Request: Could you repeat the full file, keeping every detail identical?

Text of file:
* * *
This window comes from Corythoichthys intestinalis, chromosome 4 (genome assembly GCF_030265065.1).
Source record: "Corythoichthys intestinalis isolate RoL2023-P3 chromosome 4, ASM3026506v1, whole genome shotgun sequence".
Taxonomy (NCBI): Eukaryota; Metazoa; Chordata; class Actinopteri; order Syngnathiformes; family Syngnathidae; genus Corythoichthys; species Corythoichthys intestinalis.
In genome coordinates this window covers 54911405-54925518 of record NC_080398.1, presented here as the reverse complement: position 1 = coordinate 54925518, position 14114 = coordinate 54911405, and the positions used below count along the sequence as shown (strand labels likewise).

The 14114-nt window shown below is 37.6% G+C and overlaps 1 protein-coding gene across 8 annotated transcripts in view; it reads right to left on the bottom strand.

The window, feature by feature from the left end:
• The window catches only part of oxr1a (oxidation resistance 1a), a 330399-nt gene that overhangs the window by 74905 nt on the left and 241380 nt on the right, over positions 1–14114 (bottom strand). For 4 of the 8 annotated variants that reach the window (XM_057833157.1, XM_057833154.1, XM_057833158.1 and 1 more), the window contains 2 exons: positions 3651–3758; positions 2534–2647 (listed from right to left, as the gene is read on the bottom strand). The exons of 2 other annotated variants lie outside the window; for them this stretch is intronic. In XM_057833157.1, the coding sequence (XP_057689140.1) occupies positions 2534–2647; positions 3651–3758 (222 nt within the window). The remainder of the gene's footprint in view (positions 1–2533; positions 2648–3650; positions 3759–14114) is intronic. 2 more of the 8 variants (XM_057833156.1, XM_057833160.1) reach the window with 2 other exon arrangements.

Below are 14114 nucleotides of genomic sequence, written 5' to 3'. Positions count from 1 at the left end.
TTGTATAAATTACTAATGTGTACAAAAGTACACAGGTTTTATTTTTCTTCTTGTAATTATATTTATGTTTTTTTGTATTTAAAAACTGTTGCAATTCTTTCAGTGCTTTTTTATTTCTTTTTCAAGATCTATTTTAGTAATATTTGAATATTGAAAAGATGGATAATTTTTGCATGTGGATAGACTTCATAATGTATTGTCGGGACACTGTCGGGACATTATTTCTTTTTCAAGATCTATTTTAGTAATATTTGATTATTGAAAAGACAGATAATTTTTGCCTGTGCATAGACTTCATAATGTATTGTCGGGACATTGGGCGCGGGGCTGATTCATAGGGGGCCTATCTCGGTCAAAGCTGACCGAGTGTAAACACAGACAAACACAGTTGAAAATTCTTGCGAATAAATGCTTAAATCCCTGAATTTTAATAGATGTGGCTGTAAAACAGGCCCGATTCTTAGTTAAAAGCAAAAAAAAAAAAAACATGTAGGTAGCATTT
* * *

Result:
This window comes from Corythoichthys intestinalis, chromosome 4 (genome assembly GCF_030265065.1).
Source record: "Corythoichthys intestinalis isolate RoL2023-P3 chromosome 4, ASM3026506v1, whole genome shotgun sequence".
Taxonomy (NCBI): Eukaryota; Metazoa; Chordata; class Actinopteri; order Syngnathiformes; family Syngnathidae; genus Corythoichthys; species Corythoichthys intestinalis.
In genome coordinates this window covers 54911405-54925518 of record NC_080398.1, presented here as the reverse complement: position 1 = coordinate 54925518, position 14114 = coordinate 54911405, and the positions used below count along the sequence as shown (strand labels likewise).

The 14114-nt window shown below is 37.6% G+C and overlaps 1 protein-coding gene across 8 annotated transcripts in view; it reads right to left on the bottom strand.

The window, feature by feature from the left end:
• The window catches only part of oxr1a (oxidation resistance 1a), a 330399-nt gene that overhangs the window by 74905 nt on the left and 241380 nt on the right, over positions 1–14114 (bottom strand). For 4 of the 8 annotated variants that reach the window (XM_057833157.1, XM_057833154.1, XM_057833158.1 and 1 more), the window contains 2 exons: positions 3651–3758; positions 2534–2647 (listed from right to left, as the gene is read on the bottom strand). The exons of 2 other annotated variants lie outside the window; for them this stretch is intronic. In XM_057833157.1, the coding sequence (XP_057689140.1) occupies positions 2534–2647; positions 3651–3758 (222 nt within the window). The remainder of the gene's footprint in view (positions 1–2533; positions 2648–3650; positions 3759–14114) is intronic. 2 more of the 8 variants (XM_057833156.1, XM_057833160.1) reach the window with 2 other exon arrangements.

Below are 14114 nucleotides of genomic sequence, written 5' to 3'. Positions count from 1 at the left end.
TTGTATAAATTACTAATGTGTACAAAAGTACACAGGTTTTATTTTTCTTCTTGTAATTATATTTATGTTTTTTTGTATTTAAAAACTGTTGCAATTCTTTCAGTGCTTTTTTATTTCTTTTTCAAGATCTATTTTAGTAATATTTGAATATTGAAAAGATGGATAATTTTTGCATGTGGATAGACTTCATAATGTATTGTCGGGACACTGTCGGGACATTATTTCTTTTTCAAGATCTATTTTAGTAATATTTGATTATTGAAAAGACAGATAATTTTTGCCTGTGCATAGACTTCATAATGTATTGTCGGGACATTGGGCGCGGGGCTGATTCATAGGGGGCCTATCTCGGTCAAAGCTGACCGAGTGTAAACACAGACAAACACAGTTGAAAATTCTTGCGAATAAATGCTTAAATCCCTGAATTTTAATAGATGTGGCTGTAAAACAGGCCCGATTCTTAGTTAAAAGCAAAAAAAAAAAAAACATGTAGGTAGCATTT